Tuesday, February 24, 2009

Swimming or Skimming?

In his article in the Atlantic, Is Google making us Stupider, Nicholas Carr describes the feeling of losing his span of attention.

He describes how he used to love immersing himself into words and books and lengthy prose; but now, with computer-based reading occupying increasingly more of his reading, he struggles to read past a few paragraphs. Instead of thoughtful and involved reading, he is gleaning for ideas, while being bombarded by competing images and advertising.

He describes his transformation as the difference between swimming and Jet Skiing.

Carr is certainly not the only one having the experience of peeked distractibility online. But what are the implications of this kind of transformation in reading?

Is this phenomenon, as Carr suggests, making us ‘stupider’? Or are we, and our students benefiting from seeing more?

Perhaps online reading about: gardening, adventure travel, global issues (or any wide variety of topics), could actually be a richer experience for students (or any learner) if accompanied by images, links, and pop-ups.

If that is the case, then to deny our kids online reading, and promote books is an educational crime.

Is the pursuit of slow the equivalent of a thumb in the eye of the speed boat of technology? Does it behoove us all to get on the boat now or risk being left behind to become obsolete? (Have you noticed this about technology; at a certain point, if you’re not on Facebook, or you don’t’ have a cell phone, you’re a pain in the ass!?)

I think what it comes down is this: like any Jet Ski ride, the adrenaline rush is great at first, but eventually the ride has to either go somewhere, or come to an end. Extending the metaphor, at some point, students will find an area of interest, get off the Jet Ski and swim in the words.

And the reading will be more powerful because they will have found it on their own. Our job as educators, then must be that of guide and life guard.


  1. Great analogy!

    I think you're right...we speed around the web looking for all kinds of things...but soon we find our "stream" of information, we settle down and enjoy deeper understanding. As you put it though, we need that time to go out, go as fast as we can, and see what's out there before we find that perfect spot...to shut off the engine and just float for a little bit. :)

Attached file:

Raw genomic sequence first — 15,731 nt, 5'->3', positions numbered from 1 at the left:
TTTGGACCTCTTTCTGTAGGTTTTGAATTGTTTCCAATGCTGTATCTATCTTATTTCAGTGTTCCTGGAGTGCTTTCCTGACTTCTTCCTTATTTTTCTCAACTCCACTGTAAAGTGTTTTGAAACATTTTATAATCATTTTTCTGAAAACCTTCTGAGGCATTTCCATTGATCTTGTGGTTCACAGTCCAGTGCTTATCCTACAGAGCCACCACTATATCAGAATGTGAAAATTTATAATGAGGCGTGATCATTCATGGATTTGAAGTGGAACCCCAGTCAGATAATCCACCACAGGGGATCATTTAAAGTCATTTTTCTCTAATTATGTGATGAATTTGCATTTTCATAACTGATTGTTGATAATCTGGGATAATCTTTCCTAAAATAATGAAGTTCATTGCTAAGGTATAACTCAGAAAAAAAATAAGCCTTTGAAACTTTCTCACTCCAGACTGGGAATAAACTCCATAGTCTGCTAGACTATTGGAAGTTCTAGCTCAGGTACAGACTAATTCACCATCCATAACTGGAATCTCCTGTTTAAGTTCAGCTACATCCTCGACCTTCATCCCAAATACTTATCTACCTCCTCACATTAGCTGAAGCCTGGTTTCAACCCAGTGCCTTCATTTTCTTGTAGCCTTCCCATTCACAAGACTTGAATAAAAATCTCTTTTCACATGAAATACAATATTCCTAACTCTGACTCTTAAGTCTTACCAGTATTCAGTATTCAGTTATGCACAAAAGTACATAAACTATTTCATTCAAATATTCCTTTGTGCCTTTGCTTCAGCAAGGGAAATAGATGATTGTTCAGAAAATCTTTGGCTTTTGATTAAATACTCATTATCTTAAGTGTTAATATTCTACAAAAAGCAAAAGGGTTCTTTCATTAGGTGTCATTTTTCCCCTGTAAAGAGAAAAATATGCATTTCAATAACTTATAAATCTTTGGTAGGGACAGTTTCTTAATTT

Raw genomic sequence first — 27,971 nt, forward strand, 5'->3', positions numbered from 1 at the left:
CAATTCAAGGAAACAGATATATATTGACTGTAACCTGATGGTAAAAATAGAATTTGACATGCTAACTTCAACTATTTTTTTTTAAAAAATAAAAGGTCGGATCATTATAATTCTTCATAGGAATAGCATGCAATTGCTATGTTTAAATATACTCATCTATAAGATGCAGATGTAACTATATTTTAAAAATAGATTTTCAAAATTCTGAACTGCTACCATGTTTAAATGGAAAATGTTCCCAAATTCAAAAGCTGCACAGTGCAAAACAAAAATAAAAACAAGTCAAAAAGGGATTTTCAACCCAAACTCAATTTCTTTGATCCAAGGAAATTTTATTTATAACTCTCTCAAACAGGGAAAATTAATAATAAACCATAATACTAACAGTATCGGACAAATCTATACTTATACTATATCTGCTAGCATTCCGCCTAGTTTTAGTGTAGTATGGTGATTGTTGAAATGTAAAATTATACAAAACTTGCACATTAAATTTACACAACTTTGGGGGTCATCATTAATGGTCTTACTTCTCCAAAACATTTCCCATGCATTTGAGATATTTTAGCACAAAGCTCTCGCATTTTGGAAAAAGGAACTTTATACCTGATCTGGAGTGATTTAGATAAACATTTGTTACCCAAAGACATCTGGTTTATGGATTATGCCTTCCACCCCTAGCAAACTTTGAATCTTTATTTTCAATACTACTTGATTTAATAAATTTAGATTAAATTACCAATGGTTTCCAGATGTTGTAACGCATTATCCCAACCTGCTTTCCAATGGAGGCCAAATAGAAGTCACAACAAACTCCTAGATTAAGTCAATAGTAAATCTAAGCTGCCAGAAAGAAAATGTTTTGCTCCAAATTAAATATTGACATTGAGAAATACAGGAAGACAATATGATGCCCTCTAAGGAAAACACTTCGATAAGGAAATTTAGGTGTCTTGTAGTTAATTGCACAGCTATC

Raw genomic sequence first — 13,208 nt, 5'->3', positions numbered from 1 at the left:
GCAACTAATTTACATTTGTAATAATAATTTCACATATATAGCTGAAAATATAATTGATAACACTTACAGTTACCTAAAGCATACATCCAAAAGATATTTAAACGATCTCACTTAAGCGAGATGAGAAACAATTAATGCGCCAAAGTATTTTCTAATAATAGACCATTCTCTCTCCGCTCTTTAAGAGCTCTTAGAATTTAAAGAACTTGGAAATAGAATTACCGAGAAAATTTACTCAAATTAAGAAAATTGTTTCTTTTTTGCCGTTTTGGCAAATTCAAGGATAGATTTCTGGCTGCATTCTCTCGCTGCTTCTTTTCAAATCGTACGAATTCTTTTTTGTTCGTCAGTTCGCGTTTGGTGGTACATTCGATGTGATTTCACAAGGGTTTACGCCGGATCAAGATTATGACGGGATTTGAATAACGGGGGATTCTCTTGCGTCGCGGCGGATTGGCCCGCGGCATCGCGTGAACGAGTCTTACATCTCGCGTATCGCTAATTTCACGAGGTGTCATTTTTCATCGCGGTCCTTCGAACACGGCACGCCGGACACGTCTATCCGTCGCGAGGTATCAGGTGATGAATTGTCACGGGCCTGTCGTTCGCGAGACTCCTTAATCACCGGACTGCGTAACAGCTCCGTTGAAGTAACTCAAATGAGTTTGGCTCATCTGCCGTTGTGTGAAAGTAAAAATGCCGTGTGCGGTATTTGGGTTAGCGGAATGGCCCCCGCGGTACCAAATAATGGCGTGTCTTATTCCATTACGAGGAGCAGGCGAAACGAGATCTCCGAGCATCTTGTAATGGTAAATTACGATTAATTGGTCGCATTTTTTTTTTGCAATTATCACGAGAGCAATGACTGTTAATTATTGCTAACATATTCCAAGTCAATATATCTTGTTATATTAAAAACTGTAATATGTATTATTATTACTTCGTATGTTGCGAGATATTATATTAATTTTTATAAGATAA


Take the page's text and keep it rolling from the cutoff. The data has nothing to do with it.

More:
2. I love your metaphor of the life guard, though it automatically brings to mind parents, as opposed to teachers.

    I think it's easy to stay at the skimming level. What's difficult is to push, challenge, and encourage students (and ourselves) to go deeper. Sure, you can stay at the surface, but you can do that with a book too. How do we ensure that our learning experiences push us to go deep with our learning and thinking.

    The interconnectedness of the web is one of the ways that can help push us. Finding connections, referencing other points of view, remixing and redefining our own thinking through the connected experience of learning online is what we need to focus on. This is the real challenge for all of us!

  3. I completely agree with the change in reading styles. I didn't realize how much I was "speed reading" on the web, until I started noticing I was missing important details along the way. Made me feel silly!

    Now, I consciously make a decision on how and what purpose I have for my reading on-line. Skim for breadth--or go deep on a topic. It's also a skill I am continually modeling for my kiddos in science class. They need to understand how reading for a purpose changes how we read--depending on our goals.

    Great post, made me stop and think.

  4. I suppose the importance of the subject line or headline becomes all the more important. And perhaps this new way of reading has been what has exploded Twitter and Facebook. Instant gratification for reading. BTW ... thanks Utecht for twittering this blog :)